Converting lignocellulose into fuel requires breaking the polymer down and extracting the compounds within it. This is a difficult task because lignocellulose has been designed by nature to be inherently resistant to breakdown, effectively trapping the valuable compounds inside the larger structure – a trait referred to as recalcitrance. In a non-technical way, we are all very familiar with recalcitrance – it is the essential quality that allows trees to grow to great heights and to survive even for millennia. It has taken well over a century for scientists and engineers to overcome this challenge by developing methods that are reliable, efficient, and cost-effective, and contemporary research is still being done to develop new processes and improve existing ones.
In addition, as many of these materials – for example, waste and residues from wood harvesting or agricultural processes – have not been in industrial use until now, completely new supply chains, business models, companies, and partnerships have needed to be established. In order to support the journey toward sustainability rather than hinder it, each aspect of this new infrastructure has required careful planning and execution.
What is the current outlook on lignocellulosics?
In recent decades, many new sources of lignocellulosic biomass have been identified as potential raw materials for renewable fuels. In that same timeframe, conversion technology has significantly advanced. A growth in partnerships between industry, government, and academia to translate research into innovation – like Sweden’s Treesearch platform and Canada’s Bioénergie La Tuque project – are a sign that the code for widespread application of lignocellulosic waste and residues may soon be cracked.
Positive externalities of lignocellulose applications have also come to light. In logging regions, for example, harvesting residue that is left on-site in too large volumes may hinder forest regeneration. Removing some of it can speed up carbon sequestering and provide some counterbalance to the negative effects of deforestation.
As technology continues to develop and demand for mobility continues to rise, we will start to see the degree to which lignocellulose-based biofuels may be able to reduce the transport sector’s demand for crude oil. As plant biomass is primarily composed of lignocellulose, and thus is available in very large quantities via forestry and agricultural waste and residue streams, it is projected that lignocellulose could replace 200-400 million tons of crude oil used annually – roughly 5% of all oil used today. Against the backdrop of rising carbon emissions in the transportation sector, the ability of fuels based on lignocellulosic waste and residues to complement other decarbonization solutions should not be underestimated. In other words, mitigating carbon emissions in the transport sector will need to combine different approaches, with advanced biofuels providing one important piece of the solution.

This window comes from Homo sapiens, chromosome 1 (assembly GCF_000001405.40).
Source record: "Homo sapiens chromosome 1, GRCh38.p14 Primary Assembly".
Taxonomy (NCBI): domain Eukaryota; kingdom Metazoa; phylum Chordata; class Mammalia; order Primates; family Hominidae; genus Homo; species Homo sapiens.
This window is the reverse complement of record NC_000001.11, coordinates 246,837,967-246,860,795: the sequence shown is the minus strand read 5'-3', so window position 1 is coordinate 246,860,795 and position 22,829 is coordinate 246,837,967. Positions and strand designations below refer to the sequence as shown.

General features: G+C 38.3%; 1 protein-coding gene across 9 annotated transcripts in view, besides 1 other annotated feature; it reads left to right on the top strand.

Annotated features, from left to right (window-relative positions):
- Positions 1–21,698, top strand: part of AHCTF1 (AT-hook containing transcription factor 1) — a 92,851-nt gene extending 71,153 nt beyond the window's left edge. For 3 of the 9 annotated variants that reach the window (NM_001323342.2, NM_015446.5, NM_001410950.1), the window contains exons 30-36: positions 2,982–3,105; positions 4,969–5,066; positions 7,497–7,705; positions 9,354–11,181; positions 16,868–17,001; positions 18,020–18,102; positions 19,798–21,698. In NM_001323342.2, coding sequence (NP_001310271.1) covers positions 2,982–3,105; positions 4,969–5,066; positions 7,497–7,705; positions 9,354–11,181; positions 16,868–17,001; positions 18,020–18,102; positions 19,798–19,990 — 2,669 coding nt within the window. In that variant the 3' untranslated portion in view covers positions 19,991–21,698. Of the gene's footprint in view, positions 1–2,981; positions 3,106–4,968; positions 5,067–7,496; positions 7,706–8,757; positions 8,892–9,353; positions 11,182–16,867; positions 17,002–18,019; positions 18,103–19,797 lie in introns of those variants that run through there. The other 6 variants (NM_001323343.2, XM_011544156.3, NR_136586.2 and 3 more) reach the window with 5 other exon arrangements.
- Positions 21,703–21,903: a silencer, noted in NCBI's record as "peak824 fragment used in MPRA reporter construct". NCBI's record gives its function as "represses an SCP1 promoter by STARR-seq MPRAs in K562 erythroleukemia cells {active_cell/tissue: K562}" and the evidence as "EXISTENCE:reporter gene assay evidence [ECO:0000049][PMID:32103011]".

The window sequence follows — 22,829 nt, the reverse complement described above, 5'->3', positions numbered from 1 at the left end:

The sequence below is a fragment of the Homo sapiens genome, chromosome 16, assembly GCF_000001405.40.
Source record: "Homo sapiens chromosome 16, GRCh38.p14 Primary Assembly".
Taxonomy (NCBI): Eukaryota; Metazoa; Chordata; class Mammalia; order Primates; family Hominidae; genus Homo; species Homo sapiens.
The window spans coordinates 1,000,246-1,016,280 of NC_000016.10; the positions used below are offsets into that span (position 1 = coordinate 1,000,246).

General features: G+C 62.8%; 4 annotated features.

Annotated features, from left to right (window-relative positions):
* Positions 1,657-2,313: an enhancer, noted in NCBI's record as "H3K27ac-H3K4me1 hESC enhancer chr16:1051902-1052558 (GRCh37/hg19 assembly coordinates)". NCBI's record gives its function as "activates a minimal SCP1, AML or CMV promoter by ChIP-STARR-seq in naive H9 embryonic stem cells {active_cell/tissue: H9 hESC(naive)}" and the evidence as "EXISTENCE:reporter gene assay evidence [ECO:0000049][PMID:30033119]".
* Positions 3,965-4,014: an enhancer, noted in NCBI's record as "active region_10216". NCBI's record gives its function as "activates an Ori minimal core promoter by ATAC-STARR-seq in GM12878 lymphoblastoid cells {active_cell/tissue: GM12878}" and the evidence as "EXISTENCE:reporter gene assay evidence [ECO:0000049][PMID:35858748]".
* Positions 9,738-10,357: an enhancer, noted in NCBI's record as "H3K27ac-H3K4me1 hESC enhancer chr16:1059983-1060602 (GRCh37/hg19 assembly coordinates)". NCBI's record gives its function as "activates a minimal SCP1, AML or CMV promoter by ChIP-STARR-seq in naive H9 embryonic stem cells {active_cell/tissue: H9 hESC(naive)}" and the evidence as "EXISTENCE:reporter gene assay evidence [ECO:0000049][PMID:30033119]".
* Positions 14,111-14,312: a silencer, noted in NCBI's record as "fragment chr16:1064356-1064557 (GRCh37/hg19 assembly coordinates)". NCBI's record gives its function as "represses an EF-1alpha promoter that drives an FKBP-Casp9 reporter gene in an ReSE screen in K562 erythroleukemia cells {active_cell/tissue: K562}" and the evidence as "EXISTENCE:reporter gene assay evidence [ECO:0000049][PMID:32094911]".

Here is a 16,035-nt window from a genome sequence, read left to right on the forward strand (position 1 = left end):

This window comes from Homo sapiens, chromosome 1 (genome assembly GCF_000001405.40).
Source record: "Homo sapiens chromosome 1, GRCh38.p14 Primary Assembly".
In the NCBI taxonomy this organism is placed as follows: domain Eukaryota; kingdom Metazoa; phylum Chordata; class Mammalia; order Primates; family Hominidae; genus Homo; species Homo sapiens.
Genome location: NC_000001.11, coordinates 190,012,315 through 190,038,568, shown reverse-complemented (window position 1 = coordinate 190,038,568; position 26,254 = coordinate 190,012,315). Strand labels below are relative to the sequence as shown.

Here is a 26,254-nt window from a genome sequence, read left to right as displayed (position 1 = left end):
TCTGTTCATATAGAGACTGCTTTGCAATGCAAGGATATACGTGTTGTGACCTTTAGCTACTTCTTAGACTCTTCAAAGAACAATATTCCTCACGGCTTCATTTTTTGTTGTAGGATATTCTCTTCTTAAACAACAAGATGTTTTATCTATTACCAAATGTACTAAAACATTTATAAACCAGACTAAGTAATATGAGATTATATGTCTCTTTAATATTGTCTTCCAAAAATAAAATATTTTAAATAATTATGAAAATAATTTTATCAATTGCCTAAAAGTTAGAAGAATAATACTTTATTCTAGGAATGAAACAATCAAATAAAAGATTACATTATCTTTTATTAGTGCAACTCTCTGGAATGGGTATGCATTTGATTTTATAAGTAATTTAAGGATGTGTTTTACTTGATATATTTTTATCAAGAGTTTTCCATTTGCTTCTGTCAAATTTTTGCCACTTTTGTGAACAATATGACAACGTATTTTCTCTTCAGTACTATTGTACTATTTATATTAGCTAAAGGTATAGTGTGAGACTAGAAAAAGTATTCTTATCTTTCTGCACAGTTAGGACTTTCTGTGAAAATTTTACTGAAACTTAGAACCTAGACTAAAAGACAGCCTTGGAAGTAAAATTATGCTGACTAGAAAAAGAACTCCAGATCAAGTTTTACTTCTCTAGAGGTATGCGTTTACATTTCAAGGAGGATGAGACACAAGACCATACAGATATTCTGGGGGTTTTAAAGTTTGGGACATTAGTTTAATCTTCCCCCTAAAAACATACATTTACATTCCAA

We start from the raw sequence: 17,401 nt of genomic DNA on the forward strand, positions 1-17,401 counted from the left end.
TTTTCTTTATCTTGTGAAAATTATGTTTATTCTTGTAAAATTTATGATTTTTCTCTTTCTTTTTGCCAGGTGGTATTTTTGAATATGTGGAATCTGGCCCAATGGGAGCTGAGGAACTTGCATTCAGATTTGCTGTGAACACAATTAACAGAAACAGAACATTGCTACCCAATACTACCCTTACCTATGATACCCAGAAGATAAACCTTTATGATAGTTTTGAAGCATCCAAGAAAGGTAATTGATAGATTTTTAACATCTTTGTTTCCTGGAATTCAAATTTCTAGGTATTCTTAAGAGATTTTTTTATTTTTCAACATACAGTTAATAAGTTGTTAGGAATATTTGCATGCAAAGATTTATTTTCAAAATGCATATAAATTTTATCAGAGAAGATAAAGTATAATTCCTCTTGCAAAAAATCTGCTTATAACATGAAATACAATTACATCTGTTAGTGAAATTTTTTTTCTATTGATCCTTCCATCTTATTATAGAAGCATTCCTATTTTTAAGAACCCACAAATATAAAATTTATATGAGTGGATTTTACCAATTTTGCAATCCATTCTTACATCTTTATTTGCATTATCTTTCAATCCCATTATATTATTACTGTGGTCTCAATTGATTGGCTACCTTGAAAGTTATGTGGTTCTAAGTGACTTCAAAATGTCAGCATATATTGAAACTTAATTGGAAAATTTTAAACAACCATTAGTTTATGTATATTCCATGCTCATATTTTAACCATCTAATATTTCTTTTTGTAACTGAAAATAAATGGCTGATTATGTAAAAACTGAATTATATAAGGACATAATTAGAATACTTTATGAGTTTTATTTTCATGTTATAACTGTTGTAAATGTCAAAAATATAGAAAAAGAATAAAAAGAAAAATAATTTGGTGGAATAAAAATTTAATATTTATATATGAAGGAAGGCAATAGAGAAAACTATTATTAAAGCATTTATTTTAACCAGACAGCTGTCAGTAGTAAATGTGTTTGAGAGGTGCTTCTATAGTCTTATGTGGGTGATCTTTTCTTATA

Regulators and policy influencers have an important role to play in two regards: First, they must continue to set clear and ambitious sustainability targets. Without the stability that regulatory commitments bring, investors and energy producers will shy away from long-term innovative projects. Second, they must develop and implement regulatory frameworks that encourage sustainable use of biomass wastes and residues in order to reach such targets.
The overall prospects of lignocellulose to be an effective aid in our quest for continuous sustainability improvements are high, and pieces of the puzzle are beginning to fall into place. With continued investment into practical efforts, we may find in the near future that planet Earth has been holding one of the solutions to climate change right in front of us all along.